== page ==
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Where Taxpayers and Advisers Meet

Sec 20(3) Demand for documents

ashleyfox
Posts: 6
Joined: Wed Aug 06, 2008 3:24 pm

Postby ashleyfox » Wed May 25, 2005 8:05 am

Revenue has sent a sec 20(3) demand to my clients former accountants for documents. Am I or my client entitled to copies of any documents sent?
Would the same answer apply to other third parties such as banks, lawyers etc
Does the answer depend on whether my client has an existing or former relationship (customer or client) with the third party?
Thank you

johnfkavanagh
Posts: 332
Joined: Wed Aug 06, 2008 3:08 pm

Postby johnfkavanagh » Wed May 25, 2005 11:07 am

The relevant legislation does not confer any specific entitlement to copies of the documents obtained by the Revenue. This would apply equally to other third parties, although note that a section 20(3) notice cannot compel a barrister, solicitor or advocate to deliver or make available documents which are professionally privileged.

There is a possibility that there is a contractual right to the documents; this should be checked. There is obviously also the possibility that the accountants might provide copies voluntarily. There may also be a right to request details of personal information (if this is relevant to your client's situation) under the provisions of the Data Protection Act 1998.

John Kavanagh
UK Tax Consulting Ltd
Chartered Tax Advisers
www.uktaxconsulting.co.uk
mail@uktaxconsulting.com
Tel: 020 7060 1660
Fax: 020 7060 1663
John Kavanagh CTA ATT FRSA MCSI,
Director, UK Tax Consulting Limited

http://www.uktaxconsulting.com

maths
Posts: 7561
Joined: Wed Aug 06, 2008 3:25 pm

Postby maths » Thu May 26, 2005 7:34 am

Is it not the case that any documents supplied to the IR by the client's former accountants where such documents were those where the accountant was acting as the client's agent must be supplied to the client if requested by him?

Normally as a matter of courtesy where a professional adviser receives a section
section 20(3) notice, prior to complying with it, the client to whom it refers would have been told and would again as a matter of courtesy be copied on any correspondence supplied.

johnfkavanagh
Posts: 332
Joined: Wed Aug 06, 2008 3:08 pm

Postby johnfkavanagh » Thu May 26, 2005 10:00 am

I think that the answer to the first question (which deals with the question whether the accountants MUST provide copies) is no, unless of course the documents belong to the client. Whether that is the case depends on what documents are being requested.

In any event, I do not think that section 20(3) should be in point at all if the documents in fact belong to the client. If they belong to the client, it follows that they are in the power or possession of the client (all he needs to do is take appropriate action to obtain them) and if I were the previous accountant, I would certainly argue that a notice under section 20(1) should be given to the former client and a third party notice under section 20(3) is not appropriate. I have put this point to General Commissioners to whom an application for consent to a section 20(3) notice had been made and they refused to give consent to the notice, agreeing with me that a section 20(1) notice had to be given.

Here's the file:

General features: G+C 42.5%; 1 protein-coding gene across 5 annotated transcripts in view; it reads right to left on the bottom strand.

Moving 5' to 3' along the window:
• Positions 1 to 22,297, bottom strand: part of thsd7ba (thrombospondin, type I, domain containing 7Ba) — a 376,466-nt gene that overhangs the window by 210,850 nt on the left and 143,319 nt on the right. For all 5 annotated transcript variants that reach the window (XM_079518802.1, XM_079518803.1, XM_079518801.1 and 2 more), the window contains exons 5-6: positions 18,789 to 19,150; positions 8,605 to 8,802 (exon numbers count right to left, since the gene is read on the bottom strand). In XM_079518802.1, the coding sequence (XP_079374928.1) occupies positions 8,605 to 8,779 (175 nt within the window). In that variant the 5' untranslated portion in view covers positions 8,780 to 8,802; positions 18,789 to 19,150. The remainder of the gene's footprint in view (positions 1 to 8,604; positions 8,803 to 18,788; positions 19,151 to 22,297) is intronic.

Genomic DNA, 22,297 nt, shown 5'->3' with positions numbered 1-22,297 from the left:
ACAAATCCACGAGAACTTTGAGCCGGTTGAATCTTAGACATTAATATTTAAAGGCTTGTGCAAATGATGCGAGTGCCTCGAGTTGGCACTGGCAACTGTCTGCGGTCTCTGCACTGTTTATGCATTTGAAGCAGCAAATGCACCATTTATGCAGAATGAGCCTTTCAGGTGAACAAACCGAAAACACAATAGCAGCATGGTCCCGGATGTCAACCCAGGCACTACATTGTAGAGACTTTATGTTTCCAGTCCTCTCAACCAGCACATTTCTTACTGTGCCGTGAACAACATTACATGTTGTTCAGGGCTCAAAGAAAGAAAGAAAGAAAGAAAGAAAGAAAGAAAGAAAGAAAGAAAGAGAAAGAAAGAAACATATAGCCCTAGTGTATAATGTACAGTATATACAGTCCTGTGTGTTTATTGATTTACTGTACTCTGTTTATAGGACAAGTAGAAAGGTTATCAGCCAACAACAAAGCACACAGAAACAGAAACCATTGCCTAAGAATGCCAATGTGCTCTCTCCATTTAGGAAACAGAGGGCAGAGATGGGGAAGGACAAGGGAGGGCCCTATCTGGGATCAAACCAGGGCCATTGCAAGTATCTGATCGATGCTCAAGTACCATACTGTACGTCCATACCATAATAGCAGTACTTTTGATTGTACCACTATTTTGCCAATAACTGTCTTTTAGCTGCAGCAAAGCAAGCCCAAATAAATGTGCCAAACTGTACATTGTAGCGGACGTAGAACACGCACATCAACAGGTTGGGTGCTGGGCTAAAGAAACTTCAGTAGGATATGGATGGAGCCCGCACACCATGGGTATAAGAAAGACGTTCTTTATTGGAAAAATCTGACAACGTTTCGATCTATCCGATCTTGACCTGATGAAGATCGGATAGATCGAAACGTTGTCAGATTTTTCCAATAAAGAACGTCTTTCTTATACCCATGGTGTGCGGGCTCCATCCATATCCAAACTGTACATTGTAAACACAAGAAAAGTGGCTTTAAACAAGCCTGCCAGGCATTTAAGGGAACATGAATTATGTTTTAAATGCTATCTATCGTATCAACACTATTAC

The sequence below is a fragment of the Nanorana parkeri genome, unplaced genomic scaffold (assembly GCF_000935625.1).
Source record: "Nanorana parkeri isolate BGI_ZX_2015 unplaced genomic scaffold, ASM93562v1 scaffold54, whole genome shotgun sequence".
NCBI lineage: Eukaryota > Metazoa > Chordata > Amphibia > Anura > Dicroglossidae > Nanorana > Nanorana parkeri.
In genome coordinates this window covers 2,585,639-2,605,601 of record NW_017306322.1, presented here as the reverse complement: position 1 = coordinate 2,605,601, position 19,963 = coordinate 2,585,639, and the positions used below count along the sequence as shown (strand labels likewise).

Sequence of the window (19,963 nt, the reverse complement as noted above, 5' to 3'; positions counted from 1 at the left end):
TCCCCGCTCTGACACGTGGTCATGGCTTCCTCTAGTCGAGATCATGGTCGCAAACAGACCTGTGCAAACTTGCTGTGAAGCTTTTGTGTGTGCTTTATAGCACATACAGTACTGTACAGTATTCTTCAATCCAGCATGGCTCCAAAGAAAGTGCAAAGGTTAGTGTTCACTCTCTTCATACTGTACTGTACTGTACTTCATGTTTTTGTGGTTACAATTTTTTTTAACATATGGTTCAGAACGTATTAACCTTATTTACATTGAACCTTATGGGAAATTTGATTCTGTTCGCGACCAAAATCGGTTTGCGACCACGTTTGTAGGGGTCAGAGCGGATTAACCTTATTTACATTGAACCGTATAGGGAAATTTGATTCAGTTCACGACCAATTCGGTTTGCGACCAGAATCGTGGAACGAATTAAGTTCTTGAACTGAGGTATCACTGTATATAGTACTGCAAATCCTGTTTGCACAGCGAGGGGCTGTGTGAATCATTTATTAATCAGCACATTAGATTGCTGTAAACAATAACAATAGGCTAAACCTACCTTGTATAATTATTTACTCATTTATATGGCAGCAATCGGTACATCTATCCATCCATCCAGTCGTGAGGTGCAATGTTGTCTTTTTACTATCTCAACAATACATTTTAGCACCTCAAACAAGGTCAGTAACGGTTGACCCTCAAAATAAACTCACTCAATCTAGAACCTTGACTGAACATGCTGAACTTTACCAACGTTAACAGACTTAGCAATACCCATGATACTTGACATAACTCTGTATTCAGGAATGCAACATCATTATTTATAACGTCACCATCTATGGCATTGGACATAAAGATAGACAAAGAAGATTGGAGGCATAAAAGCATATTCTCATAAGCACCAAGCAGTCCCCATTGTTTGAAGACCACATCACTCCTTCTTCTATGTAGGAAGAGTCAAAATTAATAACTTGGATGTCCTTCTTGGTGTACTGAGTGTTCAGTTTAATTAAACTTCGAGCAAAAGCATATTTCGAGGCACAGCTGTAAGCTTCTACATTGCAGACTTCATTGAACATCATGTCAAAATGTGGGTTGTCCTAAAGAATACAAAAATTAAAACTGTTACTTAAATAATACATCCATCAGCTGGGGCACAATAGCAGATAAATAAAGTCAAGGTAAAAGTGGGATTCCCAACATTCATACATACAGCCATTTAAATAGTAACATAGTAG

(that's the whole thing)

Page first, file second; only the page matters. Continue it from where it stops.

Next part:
It is possible that, while the documents in question belong to the client, the accountant may have a lien over them for unpaid fees. Again, if I were the previous accountant, I would argue in those circumstances (as I have done successfully in the past ) that it was wrong to proceed under section 20(3) because the documents were in the power of the client - all he had to do to obtain them was to take out his cheque book!

As regards the question of courtesy raised in the second paragraph, in an ideal world, "maths" would be quite right. However, courtesy frequently evaporates when money is at stake and regrettably, not all accountants are professionally qualified and some of those who are do not always adhere to their professional body's guidelines.

John Kavanagh
UK Tax Consulting Ltd
Chartered Tax Advisers
www.uktaxconsulting.co.uk
mail@uktaxconsulting.com
Tel: 020 7060 1660
Fax: 020 7060 1663
John Kavanagh CTA ATT FRSA MCSI,
Director, UK Tax Consulting Limited

http://www.uktaxconsulting.com

maths
Posts: 7561
Joined: Wed Aug 06, 2008 3:25 pm

Postby maths » Thu May 26, 2005 11:25 am

I accept that it is normal IR practice to request information under section 20(1) prior to using section 20(3).However, as far as i am aware there is no statutory support for this practice.

Perhaps "ashleyfox" might confirm whether in fact the taxpayer was subject to a section 20(1) notice first and whether there is an outstanding fee issue with the client's former advisors?

johnfkavanagh
Posts: 332
Joined: Wed Aug 06, 2008 3:08 pm

Postby johnfkavanagh » Thu May 26, 2005 2:27 pm

Maths

You seem to be under the mistaken impression that whether the Revenue is able to proceed under section 20(1) or section 20(3) is a matter of "IR practice" and is for them to decide. In the final analysis, it is not; in either case, it is necessary to apply for consent from the Commissioners to the issue of a notice and, as I said before, my experience is that the Commissioners are easily persuaded that a section 20(3) notice is not appropriate if there is no good reason why a section 20(1) notice could not be issued instead.